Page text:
Postmaster General Touts Postal Service Overhaul But Promises On-Time Election Mail
Updated at 7:32 p.m. ET
The head of the U.S. Postal Service promised Friday to make the organization more efficient and more financially stable, but his remarks may do little to quell fears that the post office's cost-cutting measures will hurt service during the coronavirus pandemic.
"We are at the beginning of a transformative process," Louis DeJoy said in his first public remarks since becoming postmaster general. "Our goal is to change and improve the Postal Service to better serve the American public, and I am excited about the opportunities ahead."
DeJoy confirmed news reports that part of that transformation will involve cutting back on overtime costs and "running our operations on time and on schedule." Many Americans on both sides of the aisle worry that the cuts will delay the delivery of important mail, from prescriptions for veterans to mail ballots for this year's presidential election, during a once-in-a-century health crisis.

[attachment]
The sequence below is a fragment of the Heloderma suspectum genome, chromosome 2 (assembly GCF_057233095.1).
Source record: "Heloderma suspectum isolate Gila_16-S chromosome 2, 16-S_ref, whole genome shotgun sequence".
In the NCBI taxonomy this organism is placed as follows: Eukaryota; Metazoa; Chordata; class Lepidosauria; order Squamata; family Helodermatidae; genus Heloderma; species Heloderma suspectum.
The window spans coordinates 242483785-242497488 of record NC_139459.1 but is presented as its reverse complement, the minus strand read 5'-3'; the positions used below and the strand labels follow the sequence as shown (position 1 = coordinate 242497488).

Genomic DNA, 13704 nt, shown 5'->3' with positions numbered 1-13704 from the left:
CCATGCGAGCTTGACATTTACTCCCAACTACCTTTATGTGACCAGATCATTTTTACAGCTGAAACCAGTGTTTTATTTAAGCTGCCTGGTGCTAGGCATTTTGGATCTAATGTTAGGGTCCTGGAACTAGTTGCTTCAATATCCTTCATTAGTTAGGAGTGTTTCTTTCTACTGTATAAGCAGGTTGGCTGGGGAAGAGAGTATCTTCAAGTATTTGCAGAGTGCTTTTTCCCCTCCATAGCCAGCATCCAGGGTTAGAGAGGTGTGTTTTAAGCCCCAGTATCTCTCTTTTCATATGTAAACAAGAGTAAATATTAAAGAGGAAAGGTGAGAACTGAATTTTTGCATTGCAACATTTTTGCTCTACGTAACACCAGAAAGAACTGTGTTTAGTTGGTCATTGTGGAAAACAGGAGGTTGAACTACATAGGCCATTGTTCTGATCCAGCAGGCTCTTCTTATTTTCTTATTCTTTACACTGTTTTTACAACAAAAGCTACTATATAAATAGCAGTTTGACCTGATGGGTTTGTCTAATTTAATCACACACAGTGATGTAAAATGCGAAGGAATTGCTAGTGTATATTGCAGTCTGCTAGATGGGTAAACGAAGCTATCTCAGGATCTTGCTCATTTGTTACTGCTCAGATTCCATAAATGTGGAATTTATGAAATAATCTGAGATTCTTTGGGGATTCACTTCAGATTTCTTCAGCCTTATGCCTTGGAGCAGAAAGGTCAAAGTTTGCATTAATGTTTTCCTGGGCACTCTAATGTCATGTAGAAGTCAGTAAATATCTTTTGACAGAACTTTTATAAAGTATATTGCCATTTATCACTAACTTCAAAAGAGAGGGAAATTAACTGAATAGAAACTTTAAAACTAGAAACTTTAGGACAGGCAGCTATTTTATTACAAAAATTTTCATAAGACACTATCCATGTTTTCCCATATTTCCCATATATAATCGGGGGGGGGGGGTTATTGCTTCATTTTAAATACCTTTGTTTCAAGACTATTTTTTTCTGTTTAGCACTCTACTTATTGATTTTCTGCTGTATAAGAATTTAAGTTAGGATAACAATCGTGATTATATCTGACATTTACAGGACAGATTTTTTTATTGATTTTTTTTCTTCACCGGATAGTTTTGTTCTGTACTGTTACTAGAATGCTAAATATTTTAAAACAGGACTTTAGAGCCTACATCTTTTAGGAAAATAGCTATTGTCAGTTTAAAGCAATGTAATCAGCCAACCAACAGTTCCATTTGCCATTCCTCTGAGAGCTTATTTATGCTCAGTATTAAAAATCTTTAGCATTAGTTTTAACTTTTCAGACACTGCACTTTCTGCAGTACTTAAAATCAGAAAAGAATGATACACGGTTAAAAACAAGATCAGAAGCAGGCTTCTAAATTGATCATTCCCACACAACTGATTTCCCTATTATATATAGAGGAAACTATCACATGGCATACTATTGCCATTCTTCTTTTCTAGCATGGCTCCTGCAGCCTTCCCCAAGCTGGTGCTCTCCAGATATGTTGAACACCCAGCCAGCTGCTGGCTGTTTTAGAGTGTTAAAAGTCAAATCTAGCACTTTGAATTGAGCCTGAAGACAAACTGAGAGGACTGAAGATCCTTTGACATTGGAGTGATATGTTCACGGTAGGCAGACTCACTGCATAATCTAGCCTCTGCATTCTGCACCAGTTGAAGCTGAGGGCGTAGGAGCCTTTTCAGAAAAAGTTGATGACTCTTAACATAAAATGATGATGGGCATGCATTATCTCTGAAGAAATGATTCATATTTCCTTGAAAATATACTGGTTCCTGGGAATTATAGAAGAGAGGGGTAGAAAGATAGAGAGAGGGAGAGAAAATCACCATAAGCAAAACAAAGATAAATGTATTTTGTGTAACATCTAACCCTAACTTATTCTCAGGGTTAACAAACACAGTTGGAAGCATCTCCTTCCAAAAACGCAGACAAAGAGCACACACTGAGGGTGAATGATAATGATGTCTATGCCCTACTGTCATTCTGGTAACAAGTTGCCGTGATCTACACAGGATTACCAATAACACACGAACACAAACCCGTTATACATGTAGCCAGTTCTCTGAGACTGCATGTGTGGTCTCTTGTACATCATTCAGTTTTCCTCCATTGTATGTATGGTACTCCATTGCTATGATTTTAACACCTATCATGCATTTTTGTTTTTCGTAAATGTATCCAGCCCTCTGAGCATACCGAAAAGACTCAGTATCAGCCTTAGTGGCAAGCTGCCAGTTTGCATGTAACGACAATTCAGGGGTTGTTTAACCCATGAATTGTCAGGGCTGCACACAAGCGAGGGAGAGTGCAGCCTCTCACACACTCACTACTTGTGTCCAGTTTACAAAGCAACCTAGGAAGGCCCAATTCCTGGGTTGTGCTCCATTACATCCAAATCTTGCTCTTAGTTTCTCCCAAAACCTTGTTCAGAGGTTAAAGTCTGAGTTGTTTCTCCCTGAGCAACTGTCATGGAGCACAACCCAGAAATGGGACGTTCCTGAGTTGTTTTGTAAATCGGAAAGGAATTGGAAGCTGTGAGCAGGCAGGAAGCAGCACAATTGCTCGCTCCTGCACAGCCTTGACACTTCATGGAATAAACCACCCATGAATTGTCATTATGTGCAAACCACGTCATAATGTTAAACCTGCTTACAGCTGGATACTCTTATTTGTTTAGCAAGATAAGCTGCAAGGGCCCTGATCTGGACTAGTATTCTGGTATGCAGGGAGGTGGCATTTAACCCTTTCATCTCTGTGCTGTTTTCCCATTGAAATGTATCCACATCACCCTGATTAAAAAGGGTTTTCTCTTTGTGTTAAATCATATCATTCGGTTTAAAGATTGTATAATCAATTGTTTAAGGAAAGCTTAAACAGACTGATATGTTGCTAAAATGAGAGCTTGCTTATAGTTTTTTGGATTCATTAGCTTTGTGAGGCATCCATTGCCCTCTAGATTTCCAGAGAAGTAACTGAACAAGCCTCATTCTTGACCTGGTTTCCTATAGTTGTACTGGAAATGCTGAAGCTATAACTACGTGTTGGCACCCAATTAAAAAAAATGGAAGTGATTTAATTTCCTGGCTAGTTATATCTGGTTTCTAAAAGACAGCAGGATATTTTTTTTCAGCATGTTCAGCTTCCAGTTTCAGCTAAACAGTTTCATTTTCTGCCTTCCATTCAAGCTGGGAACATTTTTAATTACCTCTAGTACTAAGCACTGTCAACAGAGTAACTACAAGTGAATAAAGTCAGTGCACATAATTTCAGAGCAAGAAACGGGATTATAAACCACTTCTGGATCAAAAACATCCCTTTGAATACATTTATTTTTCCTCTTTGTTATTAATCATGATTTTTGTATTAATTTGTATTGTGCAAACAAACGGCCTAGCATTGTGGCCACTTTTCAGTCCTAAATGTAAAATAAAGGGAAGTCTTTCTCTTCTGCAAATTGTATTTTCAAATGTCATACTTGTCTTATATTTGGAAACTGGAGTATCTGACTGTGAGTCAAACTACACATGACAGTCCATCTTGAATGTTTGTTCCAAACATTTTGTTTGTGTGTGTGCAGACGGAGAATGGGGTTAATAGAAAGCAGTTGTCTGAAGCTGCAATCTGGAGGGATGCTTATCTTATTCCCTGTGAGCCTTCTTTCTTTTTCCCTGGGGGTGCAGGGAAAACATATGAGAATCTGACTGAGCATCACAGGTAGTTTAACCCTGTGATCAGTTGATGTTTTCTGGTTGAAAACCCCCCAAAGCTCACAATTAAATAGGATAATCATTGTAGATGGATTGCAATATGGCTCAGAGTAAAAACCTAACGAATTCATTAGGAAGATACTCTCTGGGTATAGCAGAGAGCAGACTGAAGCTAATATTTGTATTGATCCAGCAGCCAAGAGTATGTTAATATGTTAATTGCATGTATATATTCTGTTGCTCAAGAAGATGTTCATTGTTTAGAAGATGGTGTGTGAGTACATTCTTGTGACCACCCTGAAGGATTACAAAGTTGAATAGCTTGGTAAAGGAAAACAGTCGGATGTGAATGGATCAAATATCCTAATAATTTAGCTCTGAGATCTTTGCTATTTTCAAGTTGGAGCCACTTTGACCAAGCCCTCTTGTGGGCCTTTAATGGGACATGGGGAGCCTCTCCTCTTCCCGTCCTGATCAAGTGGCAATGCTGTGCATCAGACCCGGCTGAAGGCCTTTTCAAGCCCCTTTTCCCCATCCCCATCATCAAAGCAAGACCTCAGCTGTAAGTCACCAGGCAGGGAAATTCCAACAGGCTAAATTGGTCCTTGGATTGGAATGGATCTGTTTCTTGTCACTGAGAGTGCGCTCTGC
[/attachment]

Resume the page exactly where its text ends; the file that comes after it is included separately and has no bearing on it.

As NPR's Brian Naylor reported last week, that means that among other things, late-arriving mail will now be left behind by carriers and delivered the next day.
The U.S. Postal Service reported a loss of $9 billion last year, and DeJoy said that loss could approach $11 billion this year.
"Our financial position is dire, stemming from substantial declines in mail volume, a broken business model and a management strategy that has not adequately addressed these issues," DeJoy said.
Later Friday, the Postal Service announced an overhaul of its leadership team in a memo posted on the USPS website.
Lawmakers in Congress have objected to the changes that DeJoy has implemented.
"While it is true that the Postal Service has and continues to face financial challenges, enacting these policies as cost-cutting or efficiency measures as the COVID-19 public health emergency continues is counterproductive and unacceptable," Senate Minority Leader Chuck Schumer, D-N.Y., and House Speaker Nancy Pelosi, D-Calif., wrote in a letter to DeJoy on Thursday.